A Bloodbath Looms Over Oil Markets
By Nick Cunningham – Feb 14, 2017, 5:07 PM CST
Oil prices have traded reliably in the $50s per barrel since OPEC agreed to cut production last November, but having failed to break through a ceiling in the upper-$50s, crude prices are in danger of falling back again.
The oil market had wind in its sails on expectations of substantial drawdowns in inventories following the pending cut of a combined 1.8 million barrels per day (1.2 mb/d from OPEC plus nearly 0.6 mb/d from non-OPEC countries). Indeed, the IEA reports that oil inventories in OECD countries have declined for five consecutive months, although they still stand above the running five-year average. Meanwhile, in the U.S. oil inventories have actually increased significantly so far in 2017.
The shockingly high compliance rate that OPEC has thus far achieved this year, one would think, should have pushed oil prices up much higher. But crude prices have barely budged since several key market watchers, including S&P Global Platts, the IEA and OPEC, put out similar numbers that show OPEC countries have achieved a roughly 80 to 90 percent compliance rate, much higher than analysts thought would be possible from the contentious group. If OPEC took 1 mb/d off the market in January, why are prices struggling to move from the low- to mid-$50s?
Of course, rising U.S. production is part of the story. The latest weekly EIA data puts U.S. output at 8.978 mb/d, a touch below 9 mb/d, which is up more than 400,000 bpd from a few months ago. In addition, the EIA’s Drilling Productivity Report estimates that production from the major shale basins will rise in March by nearly 80,000 bpd, the largest increase in five months. Nearly all of that increase is expected to come from the Permian Basin.
But on top of rising U.S. output, OPEC’s cuts are less impressive than they might seem. Output from Libya is up more than 100,000 bpd from November and up nearly 0.5 mb/d from its lowest point last year, with more gains to come. Nigeria also threatens to sabotage the OPEC deal if it restores around 0.5 mb/d of disrupted supply.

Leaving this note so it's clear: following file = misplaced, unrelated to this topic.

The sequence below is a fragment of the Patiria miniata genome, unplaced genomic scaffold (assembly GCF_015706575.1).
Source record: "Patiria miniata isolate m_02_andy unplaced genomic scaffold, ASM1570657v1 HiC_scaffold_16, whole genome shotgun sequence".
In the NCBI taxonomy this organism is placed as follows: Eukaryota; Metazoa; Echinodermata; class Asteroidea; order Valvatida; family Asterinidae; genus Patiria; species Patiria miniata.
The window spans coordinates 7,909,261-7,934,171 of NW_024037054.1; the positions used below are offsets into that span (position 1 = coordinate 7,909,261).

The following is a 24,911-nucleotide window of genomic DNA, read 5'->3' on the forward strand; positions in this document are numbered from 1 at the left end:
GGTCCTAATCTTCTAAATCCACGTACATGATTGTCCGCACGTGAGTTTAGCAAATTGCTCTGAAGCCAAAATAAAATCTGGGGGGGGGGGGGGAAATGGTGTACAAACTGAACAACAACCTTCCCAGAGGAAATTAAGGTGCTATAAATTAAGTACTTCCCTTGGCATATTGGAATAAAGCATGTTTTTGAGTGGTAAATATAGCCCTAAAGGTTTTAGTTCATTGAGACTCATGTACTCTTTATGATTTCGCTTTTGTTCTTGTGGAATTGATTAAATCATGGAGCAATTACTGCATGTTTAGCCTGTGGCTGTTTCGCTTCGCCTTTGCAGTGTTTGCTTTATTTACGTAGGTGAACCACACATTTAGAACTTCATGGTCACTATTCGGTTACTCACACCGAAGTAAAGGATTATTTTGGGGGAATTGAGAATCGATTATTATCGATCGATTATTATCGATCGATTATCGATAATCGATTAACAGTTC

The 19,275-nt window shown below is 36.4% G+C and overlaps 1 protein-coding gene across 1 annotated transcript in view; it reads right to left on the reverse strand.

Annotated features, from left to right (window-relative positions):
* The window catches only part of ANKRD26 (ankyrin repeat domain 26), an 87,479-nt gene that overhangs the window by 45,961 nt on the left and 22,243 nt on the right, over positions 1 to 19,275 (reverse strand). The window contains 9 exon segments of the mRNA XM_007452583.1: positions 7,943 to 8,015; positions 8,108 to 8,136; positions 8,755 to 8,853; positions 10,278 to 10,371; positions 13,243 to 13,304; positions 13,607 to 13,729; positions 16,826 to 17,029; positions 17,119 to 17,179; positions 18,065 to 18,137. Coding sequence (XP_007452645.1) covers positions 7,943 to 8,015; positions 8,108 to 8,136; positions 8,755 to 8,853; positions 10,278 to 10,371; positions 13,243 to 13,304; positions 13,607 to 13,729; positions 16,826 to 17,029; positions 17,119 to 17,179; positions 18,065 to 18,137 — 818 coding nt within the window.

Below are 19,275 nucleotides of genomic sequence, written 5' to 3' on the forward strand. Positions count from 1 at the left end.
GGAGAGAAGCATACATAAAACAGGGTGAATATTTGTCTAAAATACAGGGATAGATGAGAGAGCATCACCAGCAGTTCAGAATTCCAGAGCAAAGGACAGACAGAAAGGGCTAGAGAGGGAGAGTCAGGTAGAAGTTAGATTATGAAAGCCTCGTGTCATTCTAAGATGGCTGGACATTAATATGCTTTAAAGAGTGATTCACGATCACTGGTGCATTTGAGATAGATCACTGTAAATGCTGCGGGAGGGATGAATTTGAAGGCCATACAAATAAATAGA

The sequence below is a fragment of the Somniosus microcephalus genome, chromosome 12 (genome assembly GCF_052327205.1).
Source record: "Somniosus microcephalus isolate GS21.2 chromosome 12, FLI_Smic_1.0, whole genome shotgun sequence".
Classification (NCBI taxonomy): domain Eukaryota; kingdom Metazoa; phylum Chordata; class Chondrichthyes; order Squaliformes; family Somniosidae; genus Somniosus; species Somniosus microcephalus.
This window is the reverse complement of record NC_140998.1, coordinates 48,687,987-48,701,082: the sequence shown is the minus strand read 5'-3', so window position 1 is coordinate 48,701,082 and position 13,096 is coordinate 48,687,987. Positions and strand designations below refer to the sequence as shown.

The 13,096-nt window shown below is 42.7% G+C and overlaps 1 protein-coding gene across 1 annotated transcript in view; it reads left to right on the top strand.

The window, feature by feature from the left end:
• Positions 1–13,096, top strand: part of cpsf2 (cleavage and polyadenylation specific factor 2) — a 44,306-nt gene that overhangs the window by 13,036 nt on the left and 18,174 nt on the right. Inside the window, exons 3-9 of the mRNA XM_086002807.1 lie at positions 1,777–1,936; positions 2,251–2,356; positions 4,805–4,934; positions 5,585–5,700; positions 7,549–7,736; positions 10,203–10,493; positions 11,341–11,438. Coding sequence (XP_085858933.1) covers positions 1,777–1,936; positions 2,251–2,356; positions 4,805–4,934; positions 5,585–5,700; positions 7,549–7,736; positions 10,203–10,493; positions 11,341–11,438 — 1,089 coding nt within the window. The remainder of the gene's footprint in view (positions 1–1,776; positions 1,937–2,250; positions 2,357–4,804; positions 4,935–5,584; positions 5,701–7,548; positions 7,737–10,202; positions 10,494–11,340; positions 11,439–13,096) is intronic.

Moreover, Saudi Arabia ramped up output just ahead of the deal, blunting the impact of its cuts – it cut from a historically high levels. Also, Iran was allowed to increase production slightly, and Iraq, the other major producer in OPEC, is falling short of its pledged cuts. As for non-OPEC countries, Russia has only lowered output by 100,000 bpd compared to its promise of a 300,000 bpd reduction. At any rate, Russia cut from post-Soviet record highs as well.
In short, OPEC has indeed achieved a very high level of compliance, but the underlying math is not all it seems to be. OPEC succeeded in sparking a highly bullish mood in the oil market, but oil traders and investors are starting to catch on to the fact that there are still supply overhang problems in the market.
That creates a downside risk to prices in the very near future. Hedge funds and money managers have amassed the most bullish combined position in years, with everyone going long on oil, betting that $60 was around the corner. With prices now being met with resistance, the danger is that more traders start to bail out of those long bets, sparking a sudden correction in prices on the downside. “There’s starting to be fatigue about the range we’ve been trading in,” John Kilduff, a partner at Again Capital LLC, said in a Bloomberg interview. “It won’t be summer until we break out to the upside.”
Looking forward, everyone will watch how the same dynamics will continue to play out – bulls will watch for steady OPEC compliance and inventory declines while pessimists will keep an eye out for rising U.S. output and questionable demand from China and India. The market continues its slow and painful adjustment process, which should see more price gains at some point in the future, but the short-term looks more shaky.
“There’s a lot of complacency out there. If these bets start to unwind, it will be a bloodbath,” Doug King, chief investment officer at RCMA Asset Management, told the Wall Street Journal in an interview.
By Nick Cunningham of Oilprice.com